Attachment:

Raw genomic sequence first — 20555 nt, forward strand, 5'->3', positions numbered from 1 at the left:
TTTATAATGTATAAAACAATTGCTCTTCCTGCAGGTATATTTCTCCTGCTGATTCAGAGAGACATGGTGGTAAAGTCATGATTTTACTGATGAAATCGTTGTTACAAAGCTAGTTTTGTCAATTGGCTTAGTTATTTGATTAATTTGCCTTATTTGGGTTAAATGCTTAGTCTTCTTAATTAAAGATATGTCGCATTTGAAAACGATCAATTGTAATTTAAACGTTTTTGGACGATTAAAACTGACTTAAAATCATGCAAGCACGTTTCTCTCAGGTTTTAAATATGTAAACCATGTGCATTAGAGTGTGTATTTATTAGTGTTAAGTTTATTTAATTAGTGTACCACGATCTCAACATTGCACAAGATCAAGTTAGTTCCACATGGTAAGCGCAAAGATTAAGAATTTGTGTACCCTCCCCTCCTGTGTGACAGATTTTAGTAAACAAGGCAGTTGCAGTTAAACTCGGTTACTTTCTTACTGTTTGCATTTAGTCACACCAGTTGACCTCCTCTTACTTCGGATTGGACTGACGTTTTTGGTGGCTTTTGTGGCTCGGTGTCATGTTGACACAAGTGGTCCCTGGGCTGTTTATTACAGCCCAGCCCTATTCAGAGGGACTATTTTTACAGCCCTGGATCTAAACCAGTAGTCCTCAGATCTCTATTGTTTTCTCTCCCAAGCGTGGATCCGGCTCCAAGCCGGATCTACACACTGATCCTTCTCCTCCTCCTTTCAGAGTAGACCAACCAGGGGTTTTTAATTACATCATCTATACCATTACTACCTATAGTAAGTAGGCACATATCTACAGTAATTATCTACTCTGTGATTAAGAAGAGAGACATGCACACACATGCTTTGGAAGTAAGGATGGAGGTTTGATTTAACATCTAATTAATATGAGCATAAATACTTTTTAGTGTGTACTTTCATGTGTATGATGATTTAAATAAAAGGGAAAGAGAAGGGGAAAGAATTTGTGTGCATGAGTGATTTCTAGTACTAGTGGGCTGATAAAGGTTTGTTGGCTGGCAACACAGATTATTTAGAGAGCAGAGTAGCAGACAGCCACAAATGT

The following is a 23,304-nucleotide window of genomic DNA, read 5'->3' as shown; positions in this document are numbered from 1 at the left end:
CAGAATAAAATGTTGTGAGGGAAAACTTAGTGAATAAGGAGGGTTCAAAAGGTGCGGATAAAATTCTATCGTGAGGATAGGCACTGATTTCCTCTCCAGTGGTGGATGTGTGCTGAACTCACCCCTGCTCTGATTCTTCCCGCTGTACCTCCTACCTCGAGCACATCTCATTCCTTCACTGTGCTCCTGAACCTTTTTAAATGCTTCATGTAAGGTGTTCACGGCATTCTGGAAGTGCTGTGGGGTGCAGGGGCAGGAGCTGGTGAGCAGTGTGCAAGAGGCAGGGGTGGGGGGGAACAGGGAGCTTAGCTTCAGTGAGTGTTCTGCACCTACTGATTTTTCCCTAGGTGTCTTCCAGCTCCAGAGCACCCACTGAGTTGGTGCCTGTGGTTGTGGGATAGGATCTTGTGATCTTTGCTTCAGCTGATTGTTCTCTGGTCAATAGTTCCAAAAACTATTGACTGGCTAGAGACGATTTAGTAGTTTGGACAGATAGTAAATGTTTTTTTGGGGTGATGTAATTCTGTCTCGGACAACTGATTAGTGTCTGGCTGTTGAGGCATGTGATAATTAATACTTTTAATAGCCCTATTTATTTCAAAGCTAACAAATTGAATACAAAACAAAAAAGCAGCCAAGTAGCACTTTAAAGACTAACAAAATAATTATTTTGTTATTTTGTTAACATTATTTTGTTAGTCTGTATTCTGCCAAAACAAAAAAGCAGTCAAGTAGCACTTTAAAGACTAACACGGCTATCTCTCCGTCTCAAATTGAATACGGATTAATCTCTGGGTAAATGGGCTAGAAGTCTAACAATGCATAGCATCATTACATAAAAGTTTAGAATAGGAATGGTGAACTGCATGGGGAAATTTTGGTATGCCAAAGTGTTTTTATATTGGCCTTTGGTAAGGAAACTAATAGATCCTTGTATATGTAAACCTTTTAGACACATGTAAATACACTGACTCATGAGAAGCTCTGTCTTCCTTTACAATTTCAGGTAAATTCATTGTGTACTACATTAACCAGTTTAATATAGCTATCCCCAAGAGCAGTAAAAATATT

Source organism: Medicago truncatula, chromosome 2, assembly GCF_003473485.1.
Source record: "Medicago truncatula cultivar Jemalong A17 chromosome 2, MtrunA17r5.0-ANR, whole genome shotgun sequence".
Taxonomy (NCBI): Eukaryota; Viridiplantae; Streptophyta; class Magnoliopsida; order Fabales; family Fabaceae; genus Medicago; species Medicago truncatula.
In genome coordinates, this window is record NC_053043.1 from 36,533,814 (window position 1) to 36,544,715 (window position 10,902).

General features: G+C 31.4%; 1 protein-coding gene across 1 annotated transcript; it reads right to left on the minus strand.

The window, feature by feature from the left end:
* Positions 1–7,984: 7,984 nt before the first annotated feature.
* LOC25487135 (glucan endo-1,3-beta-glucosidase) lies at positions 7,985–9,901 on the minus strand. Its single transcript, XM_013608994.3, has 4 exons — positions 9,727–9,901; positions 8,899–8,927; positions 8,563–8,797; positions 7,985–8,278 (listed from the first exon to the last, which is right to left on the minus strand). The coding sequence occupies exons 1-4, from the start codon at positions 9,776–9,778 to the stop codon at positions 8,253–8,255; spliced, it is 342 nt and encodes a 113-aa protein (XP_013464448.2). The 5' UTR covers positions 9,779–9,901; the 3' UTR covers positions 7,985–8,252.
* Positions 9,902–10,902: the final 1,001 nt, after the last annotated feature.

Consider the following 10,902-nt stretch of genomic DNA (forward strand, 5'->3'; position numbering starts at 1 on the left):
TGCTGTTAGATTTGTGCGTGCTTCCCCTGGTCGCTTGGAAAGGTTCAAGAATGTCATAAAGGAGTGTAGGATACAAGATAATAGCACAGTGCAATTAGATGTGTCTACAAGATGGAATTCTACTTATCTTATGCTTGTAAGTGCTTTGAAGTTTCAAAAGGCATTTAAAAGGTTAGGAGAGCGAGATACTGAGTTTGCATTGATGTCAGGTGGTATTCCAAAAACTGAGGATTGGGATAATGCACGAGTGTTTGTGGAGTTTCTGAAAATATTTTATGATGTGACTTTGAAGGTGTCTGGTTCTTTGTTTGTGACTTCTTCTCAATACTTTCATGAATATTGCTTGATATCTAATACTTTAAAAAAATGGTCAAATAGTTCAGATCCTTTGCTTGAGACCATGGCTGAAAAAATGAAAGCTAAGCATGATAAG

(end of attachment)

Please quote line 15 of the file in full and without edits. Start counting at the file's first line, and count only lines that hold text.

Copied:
TGCTGTTAGATTTGTGCGTGCTTCCCCTGGTCGCTTGGAAAGGTTCAAGAATGTCATAAAGGAGTGTAGGATACAAGATAATAGCACAGTGCAATTAGATGTGTCTACAAGATGGAATTCTACTTATCTTATGCTTGTAAGTGCTTTGAAGTTTCAAAAGGCATTTAAAAGGTTAGGAGAGCGAGATACTGAGTTTGCATTGATGTCAGGTGGTATTCCAAAAACTGAGGATTGGGATAATGCACGAGTGTTTGTGGAGTTTCTGAAAATATTTTATGATGTGACTTTGAAGGTGTCTGGTTCTTTGTTTGTGACTTCTTCTCAATACTTTCATGAATATTGCTTGATATCTAATACTTTAAAAAAATGGTCAAATAGTTCAGATCCTTTGCTTGAGACCATGGCTGAAAAAATGAAAGCTAAGCATGATAAG